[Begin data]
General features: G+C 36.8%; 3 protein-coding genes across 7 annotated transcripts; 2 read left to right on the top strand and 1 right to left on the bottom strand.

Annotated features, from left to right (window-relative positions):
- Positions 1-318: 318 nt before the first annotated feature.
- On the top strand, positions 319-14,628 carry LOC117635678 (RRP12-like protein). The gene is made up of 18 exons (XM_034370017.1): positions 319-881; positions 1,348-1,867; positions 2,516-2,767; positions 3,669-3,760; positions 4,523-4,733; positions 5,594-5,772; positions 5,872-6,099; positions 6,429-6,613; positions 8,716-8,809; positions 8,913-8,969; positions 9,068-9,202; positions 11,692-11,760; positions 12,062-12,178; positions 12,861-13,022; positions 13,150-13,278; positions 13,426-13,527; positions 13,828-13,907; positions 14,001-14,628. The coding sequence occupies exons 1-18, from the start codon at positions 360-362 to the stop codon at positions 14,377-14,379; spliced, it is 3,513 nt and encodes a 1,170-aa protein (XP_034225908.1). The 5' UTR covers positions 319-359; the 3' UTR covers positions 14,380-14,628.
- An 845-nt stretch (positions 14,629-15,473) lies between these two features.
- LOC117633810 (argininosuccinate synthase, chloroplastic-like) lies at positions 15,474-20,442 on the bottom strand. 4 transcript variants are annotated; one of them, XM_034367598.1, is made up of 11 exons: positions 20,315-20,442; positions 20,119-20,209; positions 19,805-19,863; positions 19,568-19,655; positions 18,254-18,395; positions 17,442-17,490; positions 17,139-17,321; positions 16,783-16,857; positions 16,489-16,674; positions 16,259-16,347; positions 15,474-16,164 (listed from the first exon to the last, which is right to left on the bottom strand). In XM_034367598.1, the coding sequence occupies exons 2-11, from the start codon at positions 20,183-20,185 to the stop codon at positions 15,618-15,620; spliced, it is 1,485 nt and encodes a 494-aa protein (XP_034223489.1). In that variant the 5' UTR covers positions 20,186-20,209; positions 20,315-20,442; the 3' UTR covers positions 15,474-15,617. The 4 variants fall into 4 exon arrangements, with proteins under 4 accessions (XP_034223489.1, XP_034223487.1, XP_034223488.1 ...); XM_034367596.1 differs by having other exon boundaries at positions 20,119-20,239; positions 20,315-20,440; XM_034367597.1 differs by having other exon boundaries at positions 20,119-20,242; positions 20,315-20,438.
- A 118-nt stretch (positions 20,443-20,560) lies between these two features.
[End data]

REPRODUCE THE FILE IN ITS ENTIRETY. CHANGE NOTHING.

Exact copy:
General features: G+C 36.8%; 3 protein-coding genes across 7 annotated transcripts; 2 read left to right on the top strand and 1 right to left on the bottom strand.

Annotated features, from left to right (window-relative positions):
- Positions 1-318: 318 nt before the first annotated feature.
- On the top strand, positions 319-14,628 carry LOC117635678 (RRP12-like protein). The gene is made up of 18 exons (XM_034370017.1): positions 319-881; positions 1,348-1,867; positions 2,516-2,767; positions 3,669-3,760; positions 4,523-4,733; positions 5,594-5,772; positions 5,872-6,099; positions 6,429-6,613; positions 8,716-8,809; positions 8,913-8,969; positions 9,068-9,202; positions 11,692-11,760; positions 12,062-12,178; positions 12,861-13,022; positions 13,150-13,278; positions 13,426-13,527; positions 13,828-13,907; positions 14,001-14,628. The coding sequence occupies exons 1-18, from the start codon at positions 360-362 to the stop codon at positions 14,377-14,379; spliced, it is 3,513 nt and encodes a 1,170-aa protein (XP_034225908.1). The 5' UTR covers positions 319-359; the 3' UTR covers positions 14,380-14,628.
- An 845-nt stretch (positions 14,629-15,473) lies between these two features.
- LOC117633810 (argininosuccinate synthase, chloroplastic-like) lies at positions 15,474-20,442 on the bottom strand. 4 transcript variants are annotated; one of them, XM_034367598.1, is made up of 11 exons: positions 20,315-20,442; positions 20,119-20,209; positions 19,805-19,863; positions 19,568-19,655; positions 18,254-18,395; positions 17,442-17,490; positions 17,139-17,321; positions 16,783-16,857; positions 16,489-16,674; positions 16,259-16,347; positions 15,474-16,164 (listed from the first exon to the last, which is right to left on the bottom strand). In XM_034367598.1, the coding sequence occupies exons 2-11, from the start codon at positions 20,183-20,185 to the stop codon at positions 15,618-15,620; spliced, it is 1,485 nt and encodes a 494-aa protein (XP_034223489.1). In that variant the 5' UTR covers positions 20,186-20,209; positions 20,315-20,442; the 3' UTR covers positions 15,474-15,617. The 4 variants fall into 4 exon arrangements, with proteins under 4 accessions (XP_034223489.1, XP_034223487.1, XP_034223488.1 ...); XM_034367596.1 differs by having other exon boundaries at positions 20,119-20,239; positions 20,315-20,440; XM_034367597.1 differs by having other exon boundaries at positions 20,119-20,242; positions 20,315-20,438.
- A 118-nt stretch (positions 20,443-20,560) lies between these two features.